For example, compound 1 showed UV absorption bands at 266 and 310 nm with a shoulder at 278 nm. The IR spectrum presented bands at 3262 (OH), 1654 (C=O) and 1606 cm-1 (C=C). The 13C-NMR and DEPT spectra showed 30 signals, six of which could be assigned to a β-glucopyranosyl moiety. Fifteen other signals were similar to those of kaempferol. The remaining seven signals are compatible with a p-coumaroyl moiety. In the 1H-NMR spectrum, the main difference is due to the B-ring of the flavonoid skeleton: the spectrum showed two signals, both integrating for two protons, with J=7.7 Hz at δ 7.86 (2H, H2'/H6') and at δ 6.71 (2H, H3'/H5'), clearly indicating a kaempferol derivative. The singlets at δ 6.02 and δ 6.18 were assigned to H6, H8, respectively. Two other doublets at δ 6.71 (J=7.3) and δ 7.20 (J=7.2 Hz) were attributed to H3'''/H5''' and H2'''/ H6''' of the p-coumaroyl moiety, respectively. The two doublets (J=13.2) at d 5.99 and 7.31 were assigned to Hγ and Hß of a p-coumaroyl moiety with trans stereochemistry, respectively. The signal at δ 5.13 (J=7.0 Hz) was assigned to a D-glucose moiety with ß-configuration.
Figure 1. Isolation of acetylcholinesterase inhibitors from Agrimonia pilosa ledeb.
Figure 2. The flavonoids 1-4 isolated from Agrimonia pilosa ledeb and structures of DHED and berberine.
The 13C-NMR spectrum presented two intense signals at δ 130.9 and at δ 114.7, assigned to H2'/H6' and H3'/H5', respectively. The signals at δ 121.4 and at δ 160.2 are typical of an unsubstituted B-ring of a kaempferol-like structure. The signal at δ 63.6 (CH2) shows that the p-coumaroyl linkage was at C-6 of the glucose unit. In the HREI-MS, the molecular ion peak of was observed at 594 a.m.u. After distortionless enhancement by polarization transfer (DEPT), the molecular formula of compound 1 was determined to be C30H26O13. On the basis of HREI-MS and NMR data, compound (1) was thus determined to be tiliroside (kaempferol-3-o-β-D-6’’(p-coumaroyl)glucopyranoside). The 1H-NMR and 13C-NMR, 2D-NMR, and IR data of compound 1 are shown below (Figure 3, Figure 4, Figure 5, Figure 6 and Figure 7).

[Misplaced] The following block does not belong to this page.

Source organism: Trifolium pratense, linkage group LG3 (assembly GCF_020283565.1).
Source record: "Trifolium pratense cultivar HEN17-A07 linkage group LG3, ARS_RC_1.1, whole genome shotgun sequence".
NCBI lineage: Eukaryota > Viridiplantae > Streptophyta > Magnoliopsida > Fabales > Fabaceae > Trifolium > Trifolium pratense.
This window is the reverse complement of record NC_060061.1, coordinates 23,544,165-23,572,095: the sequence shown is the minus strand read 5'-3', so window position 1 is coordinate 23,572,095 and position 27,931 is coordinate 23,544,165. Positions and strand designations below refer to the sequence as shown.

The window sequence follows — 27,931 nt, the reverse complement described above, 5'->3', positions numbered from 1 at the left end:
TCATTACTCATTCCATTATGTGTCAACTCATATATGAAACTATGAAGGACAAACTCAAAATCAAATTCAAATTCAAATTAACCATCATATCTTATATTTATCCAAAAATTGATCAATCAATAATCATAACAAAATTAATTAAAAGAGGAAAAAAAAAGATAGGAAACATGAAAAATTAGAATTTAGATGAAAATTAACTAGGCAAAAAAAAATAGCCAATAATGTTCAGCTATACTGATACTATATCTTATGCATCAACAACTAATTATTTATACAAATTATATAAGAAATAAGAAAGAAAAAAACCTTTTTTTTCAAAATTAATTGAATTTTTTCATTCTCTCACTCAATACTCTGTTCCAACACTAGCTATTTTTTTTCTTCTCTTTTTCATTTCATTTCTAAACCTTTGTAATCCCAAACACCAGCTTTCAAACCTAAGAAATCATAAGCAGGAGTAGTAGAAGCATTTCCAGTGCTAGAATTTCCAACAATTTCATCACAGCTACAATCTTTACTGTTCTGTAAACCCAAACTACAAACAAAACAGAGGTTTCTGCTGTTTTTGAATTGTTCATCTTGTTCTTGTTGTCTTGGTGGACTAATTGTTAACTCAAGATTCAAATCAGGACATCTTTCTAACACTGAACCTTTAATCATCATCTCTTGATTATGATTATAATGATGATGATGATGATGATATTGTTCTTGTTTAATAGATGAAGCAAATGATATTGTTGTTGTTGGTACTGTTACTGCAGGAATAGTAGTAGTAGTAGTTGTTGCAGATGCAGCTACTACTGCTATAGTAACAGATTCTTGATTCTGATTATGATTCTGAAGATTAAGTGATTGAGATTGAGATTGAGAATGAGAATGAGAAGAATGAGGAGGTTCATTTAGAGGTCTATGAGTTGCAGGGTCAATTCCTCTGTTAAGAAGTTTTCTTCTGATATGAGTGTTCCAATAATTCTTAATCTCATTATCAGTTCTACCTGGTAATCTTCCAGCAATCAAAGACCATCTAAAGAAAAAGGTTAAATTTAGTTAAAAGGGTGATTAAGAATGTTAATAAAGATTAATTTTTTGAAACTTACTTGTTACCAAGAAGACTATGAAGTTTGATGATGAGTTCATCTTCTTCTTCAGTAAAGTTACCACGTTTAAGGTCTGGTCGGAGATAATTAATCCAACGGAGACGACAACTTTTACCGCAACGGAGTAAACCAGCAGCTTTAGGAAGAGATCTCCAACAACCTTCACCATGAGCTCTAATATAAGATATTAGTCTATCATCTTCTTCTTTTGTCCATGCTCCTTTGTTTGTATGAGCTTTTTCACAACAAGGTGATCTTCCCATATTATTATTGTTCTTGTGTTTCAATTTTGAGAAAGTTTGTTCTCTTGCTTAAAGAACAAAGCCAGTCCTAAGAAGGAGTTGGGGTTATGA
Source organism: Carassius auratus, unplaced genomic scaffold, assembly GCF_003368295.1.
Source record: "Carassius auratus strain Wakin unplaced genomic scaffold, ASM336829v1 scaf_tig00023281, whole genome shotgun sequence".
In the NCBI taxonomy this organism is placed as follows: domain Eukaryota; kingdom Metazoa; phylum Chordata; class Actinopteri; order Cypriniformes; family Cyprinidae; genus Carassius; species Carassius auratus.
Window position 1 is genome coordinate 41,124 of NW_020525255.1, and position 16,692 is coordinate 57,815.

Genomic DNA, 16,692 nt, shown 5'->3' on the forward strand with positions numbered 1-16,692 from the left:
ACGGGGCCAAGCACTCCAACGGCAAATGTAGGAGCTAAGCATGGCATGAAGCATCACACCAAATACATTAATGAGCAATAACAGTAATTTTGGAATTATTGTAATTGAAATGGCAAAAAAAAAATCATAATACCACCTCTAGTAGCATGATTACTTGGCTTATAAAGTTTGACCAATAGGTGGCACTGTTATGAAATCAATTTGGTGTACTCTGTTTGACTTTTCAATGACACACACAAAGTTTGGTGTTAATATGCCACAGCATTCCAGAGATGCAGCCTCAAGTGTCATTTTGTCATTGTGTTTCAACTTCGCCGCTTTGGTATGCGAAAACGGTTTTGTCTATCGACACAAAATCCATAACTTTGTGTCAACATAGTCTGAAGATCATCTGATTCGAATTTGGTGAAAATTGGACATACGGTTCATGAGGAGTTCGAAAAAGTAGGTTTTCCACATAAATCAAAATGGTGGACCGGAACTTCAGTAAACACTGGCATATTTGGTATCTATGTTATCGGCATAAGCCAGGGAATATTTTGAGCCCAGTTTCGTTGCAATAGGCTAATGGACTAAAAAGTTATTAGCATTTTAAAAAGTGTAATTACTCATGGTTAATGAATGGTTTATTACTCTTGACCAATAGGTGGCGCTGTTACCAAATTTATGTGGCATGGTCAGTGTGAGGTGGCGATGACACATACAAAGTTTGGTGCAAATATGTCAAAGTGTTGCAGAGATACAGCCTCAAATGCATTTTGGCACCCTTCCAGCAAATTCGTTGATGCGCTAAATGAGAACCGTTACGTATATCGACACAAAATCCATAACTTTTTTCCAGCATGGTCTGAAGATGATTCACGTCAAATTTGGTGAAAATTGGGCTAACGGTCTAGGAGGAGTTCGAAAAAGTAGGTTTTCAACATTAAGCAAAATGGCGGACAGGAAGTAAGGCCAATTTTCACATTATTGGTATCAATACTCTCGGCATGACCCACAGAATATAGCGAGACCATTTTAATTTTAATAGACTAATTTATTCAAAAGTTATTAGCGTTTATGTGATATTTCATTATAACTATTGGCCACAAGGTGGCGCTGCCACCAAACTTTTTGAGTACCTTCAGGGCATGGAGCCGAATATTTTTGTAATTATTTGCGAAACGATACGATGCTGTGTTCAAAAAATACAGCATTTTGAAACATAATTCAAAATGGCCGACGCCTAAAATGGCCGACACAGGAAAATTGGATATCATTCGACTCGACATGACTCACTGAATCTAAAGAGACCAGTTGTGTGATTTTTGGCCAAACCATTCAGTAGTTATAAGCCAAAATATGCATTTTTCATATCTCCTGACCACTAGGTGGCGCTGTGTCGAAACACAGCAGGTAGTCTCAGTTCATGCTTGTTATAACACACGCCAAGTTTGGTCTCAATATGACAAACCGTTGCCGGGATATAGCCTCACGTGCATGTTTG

Figure 3. 1H-NMR spectrum of compound 1 (CD3OD, 250MHz).
Figure 4. 13C-NMR spectrum of compound 1 (CD3OD, 250MHz).
Figure 5. HMBC spectrum of compound 1 (CD3OD, 250MHz).
Figure 6. 2D-COSY spectrum of compound 1 (CD3OD, 250MHz).
Figure 7. IR spectrum of compound 1.
These compounds inhibited AChE activity in a dose dependent manner and the IC50 (50% AChE inhibitory effect) values of 1-4 were determined to be 23.5, 37.9, 66.9 and 19.8 μM, respectively, while the IC50 value of a positive control, dehydroevodiamine (DHED) hydrochloride, was 37.8 μM (Table 1).
Table 1. The inhibitory activities of compounds 1-4 on AChE.
|3-Methoxy quercetin (2)||37.9|
+ The values indicate 50% AChE inhibitory effect and are the means of triplicate data.
These flavonoids are less effective than the clinically useful tacrine (IC50 = 0.1 μM) and berberine (IC50 = 0.7 μM). However, tiliroside 1 and quercetin 4 showed higher AChE ihhibitory activity (IC50) than dehydroevodiamine hydrochloride .
In summary, tiliroside, quercetin, quercitrin and 3-methoxyquercetin were isolated from the ethyl acetate extracts of the whole plants of Agrimonia pilosa ledeb, with tiliroside (1) and 3-methoxy-quercetin (2) being isolated for the first time from this plant sp. The present study also confirms that these compounds have significant anticholinesterase activity. Particularly quercetin (4) was twice as active against AChE than DHED, which showed more in vivo antiamnesic activty than the clinically useful tacrine  and thus, quercetin or its derivatives might have the therapeutic potential for the treatment in Alzheimer’s disease.